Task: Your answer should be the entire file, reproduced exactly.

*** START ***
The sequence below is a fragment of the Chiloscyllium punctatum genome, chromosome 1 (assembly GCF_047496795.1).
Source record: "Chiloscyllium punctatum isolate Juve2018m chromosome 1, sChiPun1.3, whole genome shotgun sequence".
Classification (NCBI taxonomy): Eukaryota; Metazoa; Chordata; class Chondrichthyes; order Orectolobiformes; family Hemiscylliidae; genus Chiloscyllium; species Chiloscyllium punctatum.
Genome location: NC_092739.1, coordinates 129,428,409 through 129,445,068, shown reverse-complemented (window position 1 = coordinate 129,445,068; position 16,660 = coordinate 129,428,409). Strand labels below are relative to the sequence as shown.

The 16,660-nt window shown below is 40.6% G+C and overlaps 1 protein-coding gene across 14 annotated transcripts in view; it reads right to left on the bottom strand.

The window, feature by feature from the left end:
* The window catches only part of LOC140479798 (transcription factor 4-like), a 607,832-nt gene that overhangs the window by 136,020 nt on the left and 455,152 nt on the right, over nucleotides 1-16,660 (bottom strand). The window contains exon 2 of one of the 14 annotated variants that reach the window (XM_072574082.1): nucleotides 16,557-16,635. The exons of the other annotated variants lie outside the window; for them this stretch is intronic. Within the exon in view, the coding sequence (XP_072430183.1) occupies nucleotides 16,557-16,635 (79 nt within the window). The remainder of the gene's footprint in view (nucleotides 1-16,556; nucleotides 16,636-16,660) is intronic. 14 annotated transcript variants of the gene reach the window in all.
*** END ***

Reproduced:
The sequence below is a fragment of the Chiloscyllium punctatum genome, chromosome 1 (assembly GCF_047496795.1).
Source record: "Chiloscyllium punctatum isolate Juve2018m chromosome 1, sChiPun1.3, whole genome shotgun sequence".
Classification (NCBI taxonomy): Eukaryota; Metazoa; Chordata; class Chondrichthyes; order Orectolobiformes; family Hemiscylliidae; genus Chiloscyllium; species Chiloscyllium punctatum.
Genome location: NC_092739.1, coordinates 129,428,409 through 129,445,068, shown reverse-complemented (window position 1 = coordinate 129,445,068; position 16,660 = coordinate 129,428,409). Strand labels below are relative to the sequence as shown.

The 16,660-nt window shown below is 40.6% G+C and overlaps 1 protein-coding gene across 14 annotated transcripts in view; it reads right to left on the bottom strand.

The window, feature by feature from the left end:
* The window catches only part of LOC140479798 (transcription factor 4-like), a 607,832-nt gene that overhangs the window by 136,020 nt on the left and 455,152 nt on the right, over nucleotides 1-16,660 (bottom strand). The window contains exon 2 of one of the 14 annotated variants that reach the window (XM_072574082.1): nucleotides 16,557-16,635. The exons of the other annotated variants lie outside the window; for them this stretch is intronic. Within the exon in view, the coding sequence (XP_072430183.1) occupies nucleotides 16,557-16,635 (79 nt within the window). The remainder of the gene's footprint in view (nucleotides 1-16,556; nucleotides 16,636-16,660) is intronic. 14 annotated transcript variants of the gene reach the window in all.